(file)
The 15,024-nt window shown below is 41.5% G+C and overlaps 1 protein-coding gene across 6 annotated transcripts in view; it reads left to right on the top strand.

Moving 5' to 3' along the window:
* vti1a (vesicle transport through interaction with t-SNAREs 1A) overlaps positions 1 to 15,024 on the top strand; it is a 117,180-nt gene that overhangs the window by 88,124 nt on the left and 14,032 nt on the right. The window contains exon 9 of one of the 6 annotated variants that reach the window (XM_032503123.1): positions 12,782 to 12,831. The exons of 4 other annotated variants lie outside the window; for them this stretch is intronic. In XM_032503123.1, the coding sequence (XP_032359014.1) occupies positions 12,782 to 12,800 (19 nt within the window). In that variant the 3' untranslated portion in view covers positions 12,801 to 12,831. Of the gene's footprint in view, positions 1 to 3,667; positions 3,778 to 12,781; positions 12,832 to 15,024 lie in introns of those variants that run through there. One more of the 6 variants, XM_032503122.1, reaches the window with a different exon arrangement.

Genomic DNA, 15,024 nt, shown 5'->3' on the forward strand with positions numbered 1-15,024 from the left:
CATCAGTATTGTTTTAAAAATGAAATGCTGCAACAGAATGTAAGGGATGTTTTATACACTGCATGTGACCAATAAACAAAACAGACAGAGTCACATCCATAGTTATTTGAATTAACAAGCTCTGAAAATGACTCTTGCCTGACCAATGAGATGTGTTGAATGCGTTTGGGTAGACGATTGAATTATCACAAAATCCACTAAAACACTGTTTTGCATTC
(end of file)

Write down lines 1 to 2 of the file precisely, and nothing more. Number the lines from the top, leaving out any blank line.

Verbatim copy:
The 15,024-nt window shown below is 41.5% G+C and overlaps 1 protein-coding gene across 6 annotated transcripts in view; it reads left to right on the top strand.

Moving 5' to 3' along the window: